Why planes don’t want to share airspace with A380s

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THE world’s biggest passenger planes may get more room in the skies to improve safety for other aircraft after a terrifying wake turbulence drama.

Germany’s Federal Bureau of Aircraft Accident Investigation (BFU) has strongly recommended an “urgent review” of spacing between heavy aircraft and smaller jets after a dramatic midair incident involving a Sydney-bound Emirates A380 and a Bombardier Challenger jet in January.

The private jet plunged 9000-feet (2.7km) and spiralled several times after being hit by wake turbulence from the A380 as the two aircraft flew in opposite directions over the Arabian Sea.

Before and after scenes from the interior of a Bombardier Challenger 64 which suffered damage after flying into the wake of an Australia bound A380.

Before and after scenes from the interior of a Bombardier Challenger 64 which suffered damage after flying into the wake of an Australia bound A380.Source:Supplied

According to BFU investigator Jens Friedermann, “the airplane shook briefly then rolled heavily to the left and the autopilot disengaged”.

“Both pilots (took action) to stop the rolling motion but the airplane continued to roll to the left thereby completing several rotations,” said Mr Friedermann in the report.

Four of the six passengers on board the jet suffered injuries including a fractured nose, a fractured vertebrae and broken ribs. The flight attendant sustained minor injuries.

It was just as chaotic in the cockpit, where the captain lost his headset and the pages of the quick reference manual scattered everywhere.

Damage to the aircraft was so severe it could “not be restored to an airworthy state”, the report said.

Another picture of the interior of the Challenger jet after hitting the wake turbulence from the A380 over the Arabian Sea in January. Picture: BFU

Another picture of the interior of the Challenger jet after hitting the wake turbulence from the A380 over the Arabian Sea in January. Picture: BFUSource:Supplied

The interior of the Bombardier Challenger 300 executive jet before the incident which left crew and passengers injured.

The interior of the Bombardier Challenger 300 executive jet before the incident which left crew and passengers injured.Source:News Corp Australia

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Currently, vertical separation of 1000-feet (305m) is considered the safe minimum distance for aircraft flying close to parallel tracks.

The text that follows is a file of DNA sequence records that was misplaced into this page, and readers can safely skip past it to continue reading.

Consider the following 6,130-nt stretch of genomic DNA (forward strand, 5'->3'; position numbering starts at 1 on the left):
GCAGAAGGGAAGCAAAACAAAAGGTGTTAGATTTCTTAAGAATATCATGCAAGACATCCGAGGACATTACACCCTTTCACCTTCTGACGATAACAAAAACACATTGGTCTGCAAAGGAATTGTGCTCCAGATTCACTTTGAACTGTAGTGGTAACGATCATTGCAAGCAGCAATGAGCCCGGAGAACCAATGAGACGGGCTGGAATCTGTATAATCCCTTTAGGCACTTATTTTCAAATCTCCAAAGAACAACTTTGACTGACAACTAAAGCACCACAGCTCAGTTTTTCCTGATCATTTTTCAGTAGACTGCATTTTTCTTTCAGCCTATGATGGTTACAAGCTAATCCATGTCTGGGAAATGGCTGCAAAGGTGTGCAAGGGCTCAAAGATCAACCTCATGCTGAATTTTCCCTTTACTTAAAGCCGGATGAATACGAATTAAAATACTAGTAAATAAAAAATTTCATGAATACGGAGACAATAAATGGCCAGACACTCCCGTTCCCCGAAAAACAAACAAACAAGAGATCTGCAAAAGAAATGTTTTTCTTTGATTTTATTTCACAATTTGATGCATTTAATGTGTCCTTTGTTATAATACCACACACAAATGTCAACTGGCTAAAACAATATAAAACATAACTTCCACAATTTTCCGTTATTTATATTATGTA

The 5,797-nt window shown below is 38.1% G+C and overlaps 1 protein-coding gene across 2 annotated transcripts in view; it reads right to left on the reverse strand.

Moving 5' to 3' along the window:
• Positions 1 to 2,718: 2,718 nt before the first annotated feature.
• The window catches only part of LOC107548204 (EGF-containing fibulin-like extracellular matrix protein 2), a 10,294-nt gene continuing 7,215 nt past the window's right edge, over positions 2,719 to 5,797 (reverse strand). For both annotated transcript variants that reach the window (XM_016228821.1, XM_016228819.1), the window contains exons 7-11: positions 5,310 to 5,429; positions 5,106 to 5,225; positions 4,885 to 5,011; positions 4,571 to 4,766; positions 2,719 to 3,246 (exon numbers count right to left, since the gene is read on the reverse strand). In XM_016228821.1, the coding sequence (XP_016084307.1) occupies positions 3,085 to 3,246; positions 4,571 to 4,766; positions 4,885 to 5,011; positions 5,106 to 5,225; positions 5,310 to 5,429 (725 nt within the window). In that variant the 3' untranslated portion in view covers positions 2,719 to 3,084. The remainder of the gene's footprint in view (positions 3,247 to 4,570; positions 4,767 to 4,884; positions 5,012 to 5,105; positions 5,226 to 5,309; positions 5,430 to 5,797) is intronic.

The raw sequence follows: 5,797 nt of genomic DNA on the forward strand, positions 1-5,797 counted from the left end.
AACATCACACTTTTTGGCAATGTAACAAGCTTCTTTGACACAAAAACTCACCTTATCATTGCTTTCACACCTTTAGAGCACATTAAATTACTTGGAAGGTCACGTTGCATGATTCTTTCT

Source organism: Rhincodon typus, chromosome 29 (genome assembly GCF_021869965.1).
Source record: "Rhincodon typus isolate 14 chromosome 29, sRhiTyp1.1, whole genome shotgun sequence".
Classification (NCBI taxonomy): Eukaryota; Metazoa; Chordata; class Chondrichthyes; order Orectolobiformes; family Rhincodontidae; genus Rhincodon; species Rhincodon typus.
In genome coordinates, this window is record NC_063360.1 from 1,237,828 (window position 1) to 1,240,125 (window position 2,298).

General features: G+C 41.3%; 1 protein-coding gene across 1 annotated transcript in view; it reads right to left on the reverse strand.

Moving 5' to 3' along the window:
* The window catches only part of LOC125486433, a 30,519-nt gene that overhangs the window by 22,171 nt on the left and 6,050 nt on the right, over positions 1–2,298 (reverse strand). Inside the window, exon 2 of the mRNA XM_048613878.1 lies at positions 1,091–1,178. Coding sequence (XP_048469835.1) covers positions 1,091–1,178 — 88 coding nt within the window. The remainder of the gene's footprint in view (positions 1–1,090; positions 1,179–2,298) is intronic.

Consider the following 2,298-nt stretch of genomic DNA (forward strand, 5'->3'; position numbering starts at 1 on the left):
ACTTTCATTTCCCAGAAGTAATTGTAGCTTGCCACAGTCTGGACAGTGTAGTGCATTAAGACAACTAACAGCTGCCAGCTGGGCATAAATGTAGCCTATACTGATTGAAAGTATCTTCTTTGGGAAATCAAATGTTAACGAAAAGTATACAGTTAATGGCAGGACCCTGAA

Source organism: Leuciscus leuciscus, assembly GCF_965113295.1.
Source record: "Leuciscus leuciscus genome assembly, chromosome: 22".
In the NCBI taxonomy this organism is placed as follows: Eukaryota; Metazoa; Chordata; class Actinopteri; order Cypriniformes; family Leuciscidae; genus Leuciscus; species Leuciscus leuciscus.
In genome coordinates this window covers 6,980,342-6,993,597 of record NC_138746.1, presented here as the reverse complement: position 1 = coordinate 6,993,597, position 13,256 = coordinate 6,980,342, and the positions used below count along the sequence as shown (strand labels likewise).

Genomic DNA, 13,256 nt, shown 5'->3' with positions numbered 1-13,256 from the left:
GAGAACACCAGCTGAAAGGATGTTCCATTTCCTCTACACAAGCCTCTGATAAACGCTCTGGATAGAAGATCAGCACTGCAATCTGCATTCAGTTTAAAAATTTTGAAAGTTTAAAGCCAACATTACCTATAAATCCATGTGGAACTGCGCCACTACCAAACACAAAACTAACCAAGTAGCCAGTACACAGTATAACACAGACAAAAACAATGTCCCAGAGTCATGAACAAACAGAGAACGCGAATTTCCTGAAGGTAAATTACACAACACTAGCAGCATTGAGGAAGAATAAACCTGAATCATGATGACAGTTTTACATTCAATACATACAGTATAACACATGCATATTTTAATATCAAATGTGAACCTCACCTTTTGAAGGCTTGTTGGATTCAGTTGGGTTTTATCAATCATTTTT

The BFU report said the risk was considered “acceptable” at this time but it recommended the issue be investigated further.

Airspace experts at the Civil Aviation Safety Authority were yesterday still examining the interim report.

Australian aviation safety consultant Trevor Jensen said the A380 had “real problems with wake turbulence” because of its size and wingspan, but it was generally well managed by Air Traffic Control.

“There are already rules that have been created specific to A380s — such as other aircraft have to wait a certain amount of time before taking off after an A380,” said Mr Jensen.

“It’s more of an issue for airfields close to major airports such as Essendon or Bankstown, where wake turbulence is created into the airspace by A380s’ taking off and going around.”

The A380’s size and wingspan means it creates more wake turbulence than most other aircraft. Picture: Daniel Wilkins

The A380’s size and wingspan means it creates more wake turbulence than most other aircraft. Picture: Daniel WilkinsSource:News Corp Australia

The worst case of wake turbulence did not involve an A380 but a Boeing 747, taking off from New York’s JFK airport in November 2001.

An American Airlines A300 encountered turbulence as it took off behind the 747 and yawed to the right. The first officer tried to correct the aircraft but instead managed to snap off the tail. All 265 people on board were killed.

In another incident in 2012, a Virgin Australia 737 was thrown violently to the right after being overflown by an Emirates A380 near Bali.

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The crew was not warned that the superjumbo was approaching. No-one was injured.

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